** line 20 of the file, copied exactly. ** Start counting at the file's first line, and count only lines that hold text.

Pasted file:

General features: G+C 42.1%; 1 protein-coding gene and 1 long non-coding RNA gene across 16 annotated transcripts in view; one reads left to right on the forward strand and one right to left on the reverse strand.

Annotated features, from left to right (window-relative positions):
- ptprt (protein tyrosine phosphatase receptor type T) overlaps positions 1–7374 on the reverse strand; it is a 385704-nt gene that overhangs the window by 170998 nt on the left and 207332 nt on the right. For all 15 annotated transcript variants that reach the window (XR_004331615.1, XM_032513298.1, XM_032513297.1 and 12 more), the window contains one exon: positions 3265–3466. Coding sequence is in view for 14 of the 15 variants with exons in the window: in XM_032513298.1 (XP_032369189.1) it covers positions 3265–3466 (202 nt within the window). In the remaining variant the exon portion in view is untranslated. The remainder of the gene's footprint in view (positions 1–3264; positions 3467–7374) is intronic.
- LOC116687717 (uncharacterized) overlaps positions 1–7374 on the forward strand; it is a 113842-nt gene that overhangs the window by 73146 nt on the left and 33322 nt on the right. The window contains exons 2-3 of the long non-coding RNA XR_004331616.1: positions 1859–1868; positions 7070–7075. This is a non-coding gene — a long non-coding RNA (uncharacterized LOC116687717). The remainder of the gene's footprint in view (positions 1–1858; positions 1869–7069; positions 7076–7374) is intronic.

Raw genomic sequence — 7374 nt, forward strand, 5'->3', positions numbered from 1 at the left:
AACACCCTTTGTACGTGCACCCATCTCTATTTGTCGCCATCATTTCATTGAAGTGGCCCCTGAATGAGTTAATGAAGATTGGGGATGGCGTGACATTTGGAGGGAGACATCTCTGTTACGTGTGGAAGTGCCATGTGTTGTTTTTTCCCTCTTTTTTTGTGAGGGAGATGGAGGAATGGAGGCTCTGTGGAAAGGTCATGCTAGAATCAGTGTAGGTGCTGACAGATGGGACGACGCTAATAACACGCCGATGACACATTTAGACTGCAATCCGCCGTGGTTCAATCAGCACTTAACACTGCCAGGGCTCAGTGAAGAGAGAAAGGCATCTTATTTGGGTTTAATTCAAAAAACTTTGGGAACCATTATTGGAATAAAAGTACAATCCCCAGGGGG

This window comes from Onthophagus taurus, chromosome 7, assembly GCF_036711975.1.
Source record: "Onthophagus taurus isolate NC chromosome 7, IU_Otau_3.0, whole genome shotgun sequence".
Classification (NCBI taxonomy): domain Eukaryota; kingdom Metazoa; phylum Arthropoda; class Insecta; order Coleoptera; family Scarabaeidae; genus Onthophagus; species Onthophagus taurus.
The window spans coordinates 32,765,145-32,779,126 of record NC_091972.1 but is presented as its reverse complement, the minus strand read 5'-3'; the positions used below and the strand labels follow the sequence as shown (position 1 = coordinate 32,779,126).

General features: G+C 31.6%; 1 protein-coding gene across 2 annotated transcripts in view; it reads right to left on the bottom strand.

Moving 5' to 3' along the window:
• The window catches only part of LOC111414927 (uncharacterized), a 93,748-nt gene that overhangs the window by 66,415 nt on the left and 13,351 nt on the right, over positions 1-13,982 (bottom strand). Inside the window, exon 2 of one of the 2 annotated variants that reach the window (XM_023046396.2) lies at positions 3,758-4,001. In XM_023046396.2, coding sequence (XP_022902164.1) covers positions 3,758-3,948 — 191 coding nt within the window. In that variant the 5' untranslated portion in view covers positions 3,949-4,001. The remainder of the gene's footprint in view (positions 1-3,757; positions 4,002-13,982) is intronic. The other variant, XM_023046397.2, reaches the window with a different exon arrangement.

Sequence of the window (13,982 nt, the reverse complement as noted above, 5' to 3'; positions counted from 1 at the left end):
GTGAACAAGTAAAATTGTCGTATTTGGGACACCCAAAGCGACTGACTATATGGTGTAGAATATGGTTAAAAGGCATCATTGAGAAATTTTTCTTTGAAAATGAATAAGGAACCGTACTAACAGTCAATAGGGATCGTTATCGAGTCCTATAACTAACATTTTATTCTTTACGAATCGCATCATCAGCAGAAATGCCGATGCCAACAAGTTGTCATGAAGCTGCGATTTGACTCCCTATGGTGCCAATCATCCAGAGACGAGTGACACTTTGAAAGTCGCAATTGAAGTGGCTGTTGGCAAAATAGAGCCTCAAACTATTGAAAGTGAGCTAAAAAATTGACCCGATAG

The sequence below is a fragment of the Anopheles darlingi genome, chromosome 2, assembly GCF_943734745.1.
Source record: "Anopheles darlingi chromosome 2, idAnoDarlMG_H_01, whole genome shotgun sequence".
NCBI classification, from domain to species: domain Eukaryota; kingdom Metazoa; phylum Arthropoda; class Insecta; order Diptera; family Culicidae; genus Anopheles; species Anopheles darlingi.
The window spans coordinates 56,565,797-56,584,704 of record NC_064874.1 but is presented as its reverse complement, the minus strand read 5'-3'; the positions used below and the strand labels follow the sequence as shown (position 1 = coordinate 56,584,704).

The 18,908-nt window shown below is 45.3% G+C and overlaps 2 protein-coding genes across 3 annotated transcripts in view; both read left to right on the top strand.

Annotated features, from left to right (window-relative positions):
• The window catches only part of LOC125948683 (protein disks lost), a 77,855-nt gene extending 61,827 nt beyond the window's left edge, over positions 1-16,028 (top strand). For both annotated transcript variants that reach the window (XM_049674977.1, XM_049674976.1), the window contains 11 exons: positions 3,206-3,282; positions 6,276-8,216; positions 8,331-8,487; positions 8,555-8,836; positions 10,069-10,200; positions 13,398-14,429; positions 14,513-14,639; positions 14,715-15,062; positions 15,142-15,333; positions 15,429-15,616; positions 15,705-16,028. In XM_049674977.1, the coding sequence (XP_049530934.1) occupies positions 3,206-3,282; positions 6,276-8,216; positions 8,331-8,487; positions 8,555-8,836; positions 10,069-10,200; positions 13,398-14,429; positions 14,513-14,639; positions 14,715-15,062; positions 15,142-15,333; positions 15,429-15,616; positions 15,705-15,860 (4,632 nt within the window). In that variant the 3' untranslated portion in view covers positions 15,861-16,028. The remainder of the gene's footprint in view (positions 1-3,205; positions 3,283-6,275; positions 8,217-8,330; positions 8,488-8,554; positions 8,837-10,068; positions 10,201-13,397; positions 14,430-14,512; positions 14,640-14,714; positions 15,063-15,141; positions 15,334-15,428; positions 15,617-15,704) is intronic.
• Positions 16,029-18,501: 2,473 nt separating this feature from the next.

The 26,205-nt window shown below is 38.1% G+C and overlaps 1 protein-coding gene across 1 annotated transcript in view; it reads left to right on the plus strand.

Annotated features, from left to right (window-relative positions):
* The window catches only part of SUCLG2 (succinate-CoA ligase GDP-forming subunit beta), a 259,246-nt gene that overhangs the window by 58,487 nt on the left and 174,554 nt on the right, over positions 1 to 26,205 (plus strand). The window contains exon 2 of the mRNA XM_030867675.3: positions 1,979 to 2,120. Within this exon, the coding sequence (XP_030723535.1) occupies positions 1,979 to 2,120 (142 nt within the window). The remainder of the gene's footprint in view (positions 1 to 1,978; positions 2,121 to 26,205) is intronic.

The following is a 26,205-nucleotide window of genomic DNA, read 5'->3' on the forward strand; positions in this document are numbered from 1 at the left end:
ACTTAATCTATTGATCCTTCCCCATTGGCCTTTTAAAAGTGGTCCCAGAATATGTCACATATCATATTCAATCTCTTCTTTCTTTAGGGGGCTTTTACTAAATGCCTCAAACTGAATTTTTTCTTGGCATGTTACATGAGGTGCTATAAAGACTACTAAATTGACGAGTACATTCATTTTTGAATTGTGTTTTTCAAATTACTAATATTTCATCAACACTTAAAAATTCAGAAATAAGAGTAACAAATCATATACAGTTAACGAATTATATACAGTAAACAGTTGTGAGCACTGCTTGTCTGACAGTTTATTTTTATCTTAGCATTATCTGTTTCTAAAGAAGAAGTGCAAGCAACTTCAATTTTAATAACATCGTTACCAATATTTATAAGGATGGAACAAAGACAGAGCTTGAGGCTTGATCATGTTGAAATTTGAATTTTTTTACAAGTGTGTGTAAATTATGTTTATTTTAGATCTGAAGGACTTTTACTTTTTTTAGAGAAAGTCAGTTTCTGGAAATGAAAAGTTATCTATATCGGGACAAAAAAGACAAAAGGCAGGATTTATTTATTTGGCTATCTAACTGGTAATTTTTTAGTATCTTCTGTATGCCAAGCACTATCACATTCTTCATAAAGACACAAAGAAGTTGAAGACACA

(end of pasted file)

The 18,908-nt window shown below is 45.3% G+C and overlaps 2 protein-coding genes across 3 annotated transcripts in view; both read left to right on the top strand.